International Journal of Cardiology and Lipidology Research  (Volume 5 Issue 2)
Scintigraphic Evaluation of Endocarditis  IJCLR-JHome
Pages 8-13

Wilhelm P Mistiaen

DOI: http://dx.doi.org/10.15379/2410-2822.2018.05.02.01

Published: 04 November2018

Abstract

Introduction: Infective endocarditis (IE) is a very heterogeneous condition for several reasons. The diagnosis can be notoriously difficult. A delay in diagnosis can have severe consequences. Even proper application of the Duke criteria cannot solve all cases. For this reason, positron emission tomography / computer tomography (PET/CT) with 18F-fluorodesoxyglucose (18FDG) has been proposed in the 2015 guidelines of the European Society of Cardiology. What has been the effect of these guidelines thus far?

Methods: A probe of the literature has been performed in PubMed, from 2016 on using the search terms “endocarditis AND PET”

Results: One hundred items were identified, of which 41 documents could be retained. However, only 16 were original series, mostly with low numbers. The other manuscripts were editorials, comments, reviews and “image vignettes”. PET/CT increased the sensitivity of the Duke criteria in cases of prosthetic valve endocarditis (PVE), but in a much lesser degree in native valve endocarditis (NVE). Patient preparation should be standardized in order to reduce the uptake of 18FDG by the myocardium. This includes low carbohydrate – high fat diet, fasting and unfractionated heparin administration. Furthermore, image acquisition and processing (quantification, correction for attenuation, taking into account implanted metallic materials) should also be standardized. Effects of antibiotics (negative imaging results before cure) and inflammation (especially healing after operation and use of biological glue materials) should be taken into account. Radiolabeled white blood cell scintigraphy could be a valuable adjunct in these cases. The detection of extra-cardiac foci (especially tumors which can serve as port of entry and septic emboli) is an additional advantage.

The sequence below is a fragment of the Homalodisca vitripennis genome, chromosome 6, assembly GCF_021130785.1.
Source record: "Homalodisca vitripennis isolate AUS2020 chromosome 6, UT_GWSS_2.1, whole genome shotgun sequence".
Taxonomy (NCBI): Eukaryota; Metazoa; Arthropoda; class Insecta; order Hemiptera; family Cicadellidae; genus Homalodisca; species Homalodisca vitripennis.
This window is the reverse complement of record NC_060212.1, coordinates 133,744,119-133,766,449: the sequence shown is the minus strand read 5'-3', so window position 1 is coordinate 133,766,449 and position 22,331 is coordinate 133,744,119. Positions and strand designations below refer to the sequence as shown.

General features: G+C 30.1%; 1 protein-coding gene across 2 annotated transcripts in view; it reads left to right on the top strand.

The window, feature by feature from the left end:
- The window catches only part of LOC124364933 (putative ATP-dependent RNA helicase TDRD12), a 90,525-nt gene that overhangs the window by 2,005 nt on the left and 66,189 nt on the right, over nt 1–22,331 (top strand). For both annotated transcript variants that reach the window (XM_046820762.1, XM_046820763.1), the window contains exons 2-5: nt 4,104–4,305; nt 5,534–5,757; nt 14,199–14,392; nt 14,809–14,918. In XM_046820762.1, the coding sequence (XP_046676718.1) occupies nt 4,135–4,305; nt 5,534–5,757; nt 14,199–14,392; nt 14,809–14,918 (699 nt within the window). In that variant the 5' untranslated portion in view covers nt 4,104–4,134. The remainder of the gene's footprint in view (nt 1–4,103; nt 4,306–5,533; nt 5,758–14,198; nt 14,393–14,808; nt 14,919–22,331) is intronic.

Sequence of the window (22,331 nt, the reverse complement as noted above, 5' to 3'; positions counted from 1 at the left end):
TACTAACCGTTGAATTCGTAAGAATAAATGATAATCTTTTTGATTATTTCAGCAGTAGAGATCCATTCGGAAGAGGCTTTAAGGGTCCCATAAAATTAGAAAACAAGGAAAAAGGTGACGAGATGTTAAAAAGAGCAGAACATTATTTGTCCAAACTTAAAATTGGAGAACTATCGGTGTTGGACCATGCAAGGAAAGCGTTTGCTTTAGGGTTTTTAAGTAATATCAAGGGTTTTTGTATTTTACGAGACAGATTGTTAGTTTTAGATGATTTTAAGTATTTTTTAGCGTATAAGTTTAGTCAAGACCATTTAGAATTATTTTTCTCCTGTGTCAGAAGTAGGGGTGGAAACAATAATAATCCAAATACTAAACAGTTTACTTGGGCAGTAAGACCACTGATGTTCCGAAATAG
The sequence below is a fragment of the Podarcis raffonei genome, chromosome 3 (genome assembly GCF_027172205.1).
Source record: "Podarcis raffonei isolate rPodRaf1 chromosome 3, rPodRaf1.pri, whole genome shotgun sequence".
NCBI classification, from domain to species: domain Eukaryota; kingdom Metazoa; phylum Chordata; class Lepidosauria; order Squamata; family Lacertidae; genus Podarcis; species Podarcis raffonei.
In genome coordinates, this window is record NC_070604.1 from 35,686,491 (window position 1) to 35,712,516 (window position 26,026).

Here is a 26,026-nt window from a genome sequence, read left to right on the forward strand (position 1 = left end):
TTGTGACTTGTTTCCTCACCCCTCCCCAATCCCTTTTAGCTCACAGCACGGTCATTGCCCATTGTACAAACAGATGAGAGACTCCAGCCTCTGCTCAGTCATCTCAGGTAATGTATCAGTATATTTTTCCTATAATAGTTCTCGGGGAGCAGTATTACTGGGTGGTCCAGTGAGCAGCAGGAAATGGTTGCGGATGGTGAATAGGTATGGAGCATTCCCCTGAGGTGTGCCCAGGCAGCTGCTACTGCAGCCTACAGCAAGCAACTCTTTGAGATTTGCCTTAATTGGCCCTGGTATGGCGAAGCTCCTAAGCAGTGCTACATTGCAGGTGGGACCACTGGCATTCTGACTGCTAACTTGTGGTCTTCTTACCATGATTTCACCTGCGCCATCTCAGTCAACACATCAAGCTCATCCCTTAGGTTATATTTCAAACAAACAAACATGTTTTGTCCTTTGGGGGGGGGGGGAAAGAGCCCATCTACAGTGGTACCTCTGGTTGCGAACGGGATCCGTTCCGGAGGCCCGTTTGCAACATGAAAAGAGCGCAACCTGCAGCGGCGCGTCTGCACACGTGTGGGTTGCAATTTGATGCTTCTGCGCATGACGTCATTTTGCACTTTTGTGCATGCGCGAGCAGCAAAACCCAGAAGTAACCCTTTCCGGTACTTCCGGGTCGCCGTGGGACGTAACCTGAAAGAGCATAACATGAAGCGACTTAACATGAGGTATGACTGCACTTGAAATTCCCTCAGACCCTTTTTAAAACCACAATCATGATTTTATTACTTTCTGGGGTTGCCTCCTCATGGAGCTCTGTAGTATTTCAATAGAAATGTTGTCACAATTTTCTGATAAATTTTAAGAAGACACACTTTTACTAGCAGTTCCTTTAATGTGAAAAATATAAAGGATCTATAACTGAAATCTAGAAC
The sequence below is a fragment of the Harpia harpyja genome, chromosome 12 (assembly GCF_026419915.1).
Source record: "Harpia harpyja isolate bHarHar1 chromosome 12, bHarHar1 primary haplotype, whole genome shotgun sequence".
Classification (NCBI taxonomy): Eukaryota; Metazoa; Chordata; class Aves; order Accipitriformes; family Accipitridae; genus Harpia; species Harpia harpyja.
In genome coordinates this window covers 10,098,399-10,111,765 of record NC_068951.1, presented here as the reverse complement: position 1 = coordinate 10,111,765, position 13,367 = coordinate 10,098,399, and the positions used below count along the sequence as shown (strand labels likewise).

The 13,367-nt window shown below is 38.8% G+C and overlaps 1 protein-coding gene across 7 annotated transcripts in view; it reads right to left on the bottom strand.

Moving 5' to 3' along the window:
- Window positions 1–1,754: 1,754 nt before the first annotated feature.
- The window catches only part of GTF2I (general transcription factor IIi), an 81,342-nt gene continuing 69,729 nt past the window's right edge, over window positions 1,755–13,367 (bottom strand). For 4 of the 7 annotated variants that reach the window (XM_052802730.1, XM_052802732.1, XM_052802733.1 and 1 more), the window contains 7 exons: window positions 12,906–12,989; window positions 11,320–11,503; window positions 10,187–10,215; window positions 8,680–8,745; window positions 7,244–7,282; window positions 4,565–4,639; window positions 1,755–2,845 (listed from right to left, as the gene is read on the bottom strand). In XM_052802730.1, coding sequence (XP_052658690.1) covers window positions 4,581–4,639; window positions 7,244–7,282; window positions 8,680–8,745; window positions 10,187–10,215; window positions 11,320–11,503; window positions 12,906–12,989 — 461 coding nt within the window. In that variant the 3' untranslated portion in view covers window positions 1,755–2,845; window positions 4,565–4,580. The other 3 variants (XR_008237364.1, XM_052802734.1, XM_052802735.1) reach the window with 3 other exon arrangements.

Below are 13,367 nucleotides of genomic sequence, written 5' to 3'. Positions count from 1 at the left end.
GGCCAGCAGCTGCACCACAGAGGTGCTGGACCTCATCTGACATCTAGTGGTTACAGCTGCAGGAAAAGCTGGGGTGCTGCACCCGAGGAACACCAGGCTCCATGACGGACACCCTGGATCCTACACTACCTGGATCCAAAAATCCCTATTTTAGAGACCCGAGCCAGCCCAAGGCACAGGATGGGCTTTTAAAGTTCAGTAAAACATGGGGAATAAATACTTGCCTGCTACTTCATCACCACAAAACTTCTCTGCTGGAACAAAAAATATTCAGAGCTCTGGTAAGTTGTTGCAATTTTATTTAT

Conclusion: PET/CT seems a valuable tool to increase the accuracy in diagnosing IE, especially PVE. Early postoperative cases must be interpreted with caution. To confirm the value of PET/CT, the major centers should standardize their method. This allows comparison of results of larger patient groups, which could be collected in the International Collaboration of Endocarditis – Prospective Cohort Study. Nuclear cardiologists should also be included in “endocarditis teams.

Keywords
  Infective endocarditis, Positron emission tomography, Native valve, Valve prosthesis, Duke criteria.
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